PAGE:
Basically, this is a one woman show and Emmanuelle Escourrou is quite the trooper in terms of what she is asked to perform. Bianca…as she is referred to in the subtitles, though the credits list her as “Yanka”…gets drenched in blood quite often, and sometimes while wearing little or no clothes. Escourrou handles the carnage…and prolonged nudity…quite well, just as she plays her conversations with the parasitic tenant in her womb with equal seriousness. The actress makes an impression considering just how ridiculous it all is and how seriously she takes her part.

I had a fun time with this bizarre French horror. From it’s creature talking from the womb, to the frequent scenes that erupt into blood baths, this is an entertaining midnight movie that has the balls to take itself very seriously. It’s a ‘so bad it’s good’ fun time and definitely a treat for those who like gore films, foreign horror and cult classics. Worth a look for those who like a little lunacy with their entrails. Spawned a sequel almost 20 years later titled Lady Blood that returned Emmanuelle Escourrou to her role.

-MonsterZero NJ

3 Biancas…or Yankas depending on subtitles or credits.

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BARE BONES: APRIL APOCALYPSE, DRACULA UNTOLD and PARANORMAL DIARIES: CLOPHILL (2013)

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APRIL APOCALYPSE (2013)

I try to champion the indie filmmaker whenever possible but found very little to like about this incredibly derivative little movie. In a plot we’ve seen countless times, a dork (a bland Reece Thompson who also produced) falls in love with the hot girl next door (Rebekah Brandes from Midnight Movie) but, is too afraid to let her know how he feels. A horrific event…in this case a zombie outbreak…gives him the opportunity to find the courage to find and rescue her and be a hero. The film is just so familiar and is trying way too hard to emulate so many better movies, it’s annoying…and not to mention a bit smug. It’s like the makers saw Zombieland one too many times, as that’s the film it blatantly copies in it’s style most of the time. I wouldn’t mind the familiarity, though, if it was done inventively or in a refreshing way but, it’s not. And even at barely over 80 minutes the film stops dead…pun intended… for long dialogue scenes that go nowhere and don’t further the story. As directed by Jarret Tarnol and written by Brent Tarnol (who also stars as the stereotypical stoner Stevenson) this flick is sadly a chore to sit through, even though well under 90 minutes. At least Brandes is cute to watch as April. A disappointing effort that somehow got Aliens’ Mark Rolston and comedian George Lopez involved in small roles.

2 star rating

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DRACULA UNTOLD (2014)

It’s not that Dracula Untold is a badly made movie, it’s just that it’s a ridiculous one. Director Gary Shore movies things along well enough and the film looks good but, the story by Matt Sazama and Burk Sharpless is just plain silly. Tale takes the true-life character of Vlad Tepes (Luke Evans) and thus the fictional vampire that is based on him and turns him into a superhero. Vlad’s kingdom is threated by the Turks who demand a thousand of his people’s children, including his own son. He seeks help from an old vampire (Charles Dance) living in a mountain cave to bestow him with his power so, he can save his people. He has three days with this power but, if he gives in to the blood thirst, he will remain a vampire forever. Vlad then goes up against thousands of soldiers like a gothic X-Man with the powers of bat control. It’s ridiculous. It takes one of literature and film’s greatest villains and turns him into Batman…literally. As an action movie it passes the time but, as a telling of the story of Dracula, it’s a silly movie that sadly had an interesting concept at it’s core with it’s origin of the legendary count.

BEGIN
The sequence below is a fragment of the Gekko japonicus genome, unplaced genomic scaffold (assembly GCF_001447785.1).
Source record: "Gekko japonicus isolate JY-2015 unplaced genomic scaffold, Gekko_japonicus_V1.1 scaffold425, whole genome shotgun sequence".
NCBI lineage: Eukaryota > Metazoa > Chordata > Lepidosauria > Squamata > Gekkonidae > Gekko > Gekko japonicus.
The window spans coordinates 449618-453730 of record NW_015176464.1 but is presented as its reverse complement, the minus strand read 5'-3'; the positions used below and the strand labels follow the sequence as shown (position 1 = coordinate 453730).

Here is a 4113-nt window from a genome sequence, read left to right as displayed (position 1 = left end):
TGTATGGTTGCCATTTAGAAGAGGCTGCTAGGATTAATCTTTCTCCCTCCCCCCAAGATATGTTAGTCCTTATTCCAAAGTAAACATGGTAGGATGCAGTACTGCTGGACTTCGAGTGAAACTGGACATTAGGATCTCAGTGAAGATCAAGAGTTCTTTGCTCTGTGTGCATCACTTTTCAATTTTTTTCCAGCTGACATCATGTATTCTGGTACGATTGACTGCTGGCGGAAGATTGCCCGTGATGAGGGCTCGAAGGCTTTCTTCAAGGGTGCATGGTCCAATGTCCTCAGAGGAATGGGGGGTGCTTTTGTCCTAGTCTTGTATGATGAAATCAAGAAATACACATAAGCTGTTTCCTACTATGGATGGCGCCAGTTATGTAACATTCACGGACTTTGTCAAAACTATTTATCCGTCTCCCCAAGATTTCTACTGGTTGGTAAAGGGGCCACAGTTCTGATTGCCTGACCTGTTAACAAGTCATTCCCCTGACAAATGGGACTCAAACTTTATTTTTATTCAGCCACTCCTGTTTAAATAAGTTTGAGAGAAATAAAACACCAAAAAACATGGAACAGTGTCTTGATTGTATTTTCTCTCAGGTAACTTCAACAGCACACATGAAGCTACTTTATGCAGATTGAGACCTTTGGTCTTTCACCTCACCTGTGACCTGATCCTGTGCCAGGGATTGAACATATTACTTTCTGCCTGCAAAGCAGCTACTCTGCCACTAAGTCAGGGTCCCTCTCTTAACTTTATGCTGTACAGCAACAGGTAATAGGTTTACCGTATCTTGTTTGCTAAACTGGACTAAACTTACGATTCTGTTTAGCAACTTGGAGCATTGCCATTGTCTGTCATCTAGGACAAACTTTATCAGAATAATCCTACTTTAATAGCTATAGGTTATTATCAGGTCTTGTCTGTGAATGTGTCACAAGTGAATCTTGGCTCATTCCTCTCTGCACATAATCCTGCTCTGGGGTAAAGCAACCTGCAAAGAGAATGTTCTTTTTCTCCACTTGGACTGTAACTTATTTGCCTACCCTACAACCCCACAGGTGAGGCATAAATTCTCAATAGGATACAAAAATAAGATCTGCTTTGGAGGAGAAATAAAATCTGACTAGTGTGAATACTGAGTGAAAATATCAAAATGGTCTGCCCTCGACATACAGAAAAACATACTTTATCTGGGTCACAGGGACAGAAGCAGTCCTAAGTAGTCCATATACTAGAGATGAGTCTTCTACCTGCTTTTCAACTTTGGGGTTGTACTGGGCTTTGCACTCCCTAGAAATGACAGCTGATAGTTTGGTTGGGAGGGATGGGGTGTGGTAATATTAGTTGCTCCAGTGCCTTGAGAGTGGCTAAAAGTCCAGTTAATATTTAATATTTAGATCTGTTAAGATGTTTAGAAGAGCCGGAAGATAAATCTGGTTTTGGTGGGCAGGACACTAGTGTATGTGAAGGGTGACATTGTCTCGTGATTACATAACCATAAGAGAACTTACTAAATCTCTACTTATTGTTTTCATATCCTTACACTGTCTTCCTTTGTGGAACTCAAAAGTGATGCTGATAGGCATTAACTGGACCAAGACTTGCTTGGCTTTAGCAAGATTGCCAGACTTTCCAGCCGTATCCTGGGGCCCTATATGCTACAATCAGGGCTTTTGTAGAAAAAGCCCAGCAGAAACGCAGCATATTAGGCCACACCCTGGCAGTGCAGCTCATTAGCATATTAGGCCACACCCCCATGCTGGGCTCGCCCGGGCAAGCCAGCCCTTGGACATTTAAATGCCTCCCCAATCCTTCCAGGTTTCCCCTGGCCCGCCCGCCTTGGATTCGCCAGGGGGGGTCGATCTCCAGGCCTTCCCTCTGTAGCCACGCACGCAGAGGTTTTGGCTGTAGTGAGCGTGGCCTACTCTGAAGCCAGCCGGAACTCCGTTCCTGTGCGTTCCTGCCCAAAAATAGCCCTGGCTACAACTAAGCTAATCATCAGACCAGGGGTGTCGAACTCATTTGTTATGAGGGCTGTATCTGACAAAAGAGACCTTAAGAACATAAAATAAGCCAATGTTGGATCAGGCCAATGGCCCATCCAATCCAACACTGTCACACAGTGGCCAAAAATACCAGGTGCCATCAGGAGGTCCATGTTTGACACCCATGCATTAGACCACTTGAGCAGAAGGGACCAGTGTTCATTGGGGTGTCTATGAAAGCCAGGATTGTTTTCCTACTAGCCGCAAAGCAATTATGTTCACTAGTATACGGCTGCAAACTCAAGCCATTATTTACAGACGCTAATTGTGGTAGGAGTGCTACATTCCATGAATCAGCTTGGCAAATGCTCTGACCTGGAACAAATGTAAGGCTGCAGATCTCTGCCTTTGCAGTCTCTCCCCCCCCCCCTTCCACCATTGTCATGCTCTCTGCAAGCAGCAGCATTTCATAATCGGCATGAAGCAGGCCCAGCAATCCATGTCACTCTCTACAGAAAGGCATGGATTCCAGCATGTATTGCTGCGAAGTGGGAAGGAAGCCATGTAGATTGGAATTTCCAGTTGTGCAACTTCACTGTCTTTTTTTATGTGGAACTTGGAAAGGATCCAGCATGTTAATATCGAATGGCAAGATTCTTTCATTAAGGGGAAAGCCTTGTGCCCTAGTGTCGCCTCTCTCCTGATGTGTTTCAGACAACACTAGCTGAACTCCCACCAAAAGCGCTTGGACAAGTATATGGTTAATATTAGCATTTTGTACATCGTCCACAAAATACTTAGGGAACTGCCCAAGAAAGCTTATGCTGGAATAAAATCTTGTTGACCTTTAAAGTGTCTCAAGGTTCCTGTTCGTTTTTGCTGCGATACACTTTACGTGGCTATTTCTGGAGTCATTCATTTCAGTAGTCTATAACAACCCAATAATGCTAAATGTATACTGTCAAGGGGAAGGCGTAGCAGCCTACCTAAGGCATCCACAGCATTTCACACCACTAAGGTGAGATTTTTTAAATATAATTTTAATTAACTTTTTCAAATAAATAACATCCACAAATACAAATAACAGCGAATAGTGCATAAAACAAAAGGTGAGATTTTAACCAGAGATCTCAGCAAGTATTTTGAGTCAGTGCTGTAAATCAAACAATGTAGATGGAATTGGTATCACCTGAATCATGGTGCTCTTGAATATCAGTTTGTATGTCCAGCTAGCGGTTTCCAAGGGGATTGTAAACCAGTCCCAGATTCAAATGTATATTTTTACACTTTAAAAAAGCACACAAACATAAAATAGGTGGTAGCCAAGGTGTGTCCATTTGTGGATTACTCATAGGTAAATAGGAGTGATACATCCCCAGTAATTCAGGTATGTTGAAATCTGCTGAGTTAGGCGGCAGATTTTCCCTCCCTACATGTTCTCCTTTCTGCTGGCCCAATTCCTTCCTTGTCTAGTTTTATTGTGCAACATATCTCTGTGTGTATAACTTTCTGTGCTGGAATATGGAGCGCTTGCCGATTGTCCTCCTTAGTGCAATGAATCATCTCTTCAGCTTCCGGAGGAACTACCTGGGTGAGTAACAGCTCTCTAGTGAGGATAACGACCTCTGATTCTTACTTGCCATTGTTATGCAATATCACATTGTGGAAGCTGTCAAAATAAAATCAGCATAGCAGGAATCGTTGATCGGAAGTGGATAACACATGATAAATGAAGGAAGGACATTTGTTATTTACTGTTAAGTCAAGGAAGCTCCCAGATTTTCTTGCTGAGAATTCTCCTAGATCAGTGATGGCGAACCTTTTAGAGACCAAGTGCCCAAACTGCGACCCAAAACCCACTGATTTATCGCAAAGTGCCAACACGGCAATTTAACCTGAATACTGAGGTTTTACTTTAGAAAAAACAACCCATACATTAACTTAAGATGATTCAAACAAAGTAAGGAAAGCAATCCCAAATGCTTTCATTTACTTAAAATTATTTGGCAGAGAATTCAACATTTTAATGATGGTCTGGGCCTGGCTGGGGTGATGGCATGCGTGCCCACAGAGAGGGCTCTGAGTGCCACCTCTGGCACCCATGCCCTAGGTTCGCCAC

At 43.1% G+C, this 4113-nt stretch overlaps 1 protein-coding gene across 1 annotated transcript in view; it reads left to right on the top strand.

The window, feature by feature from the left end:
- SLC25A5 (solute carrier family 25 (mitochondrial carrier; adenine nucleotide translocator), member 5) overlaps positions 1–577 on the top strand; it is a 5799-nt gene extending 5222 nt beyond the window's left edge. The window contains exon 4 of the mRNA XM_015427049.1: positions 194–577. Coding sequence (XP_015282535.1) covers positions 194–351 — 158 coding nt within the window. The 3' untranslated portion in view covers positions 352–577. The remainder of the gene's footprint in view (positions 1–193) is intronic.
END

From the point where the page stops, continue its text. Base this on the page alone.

2 star rating

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PARANORMAL DIARIES: CLOPHILL (2013)

On one hand, Kevin Gates and Michael Bartlett’s found footage film is inventive in using a real life location  suspected of occult and paranormal activity, the ruins of St. Mary’s Church in Clophill, England and real interviews from witnesses. On the other hand though, they forget to make the film the least bit scary. The flick comes across as some random episode of some random ghost hunting show and as in those shows, very little actually happens amidst all the talk and conjecture. The film is only 88 minutes long and it isn’t until the 1 hr 17 min mark that something that could be considered even remotely scary happens. Seriously! Then the film climaxes ominously and quite open for a sequel. It’s a long-winded build-up with no real pay-off. Technically an 80 minute wait for the last 8 minutes which seems to only exist to set-up another movie to come. For the most part, an interesting idea squandered on a boring movie. Too bad. The mix of real-life history and paranormal thriller could have been fun if the makers knew what to do with it.

2 star rating

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MONSTERZERO NJ’S SATURDAY NIGHT DOUBLE FEATURE: THE HILLS RUN RED and MIDNIGHT MOVIE

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I know I’ve covered both these movies before, but they are two really good slasher flicks whose plots both involve a movie within a movie, where a celluloid horror becomes all too real for it’s characters. A fun double feature for a Halloween season Saturday night and two cool horror movies about horror movies!

 

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THE HILLS RUN RED  (2009)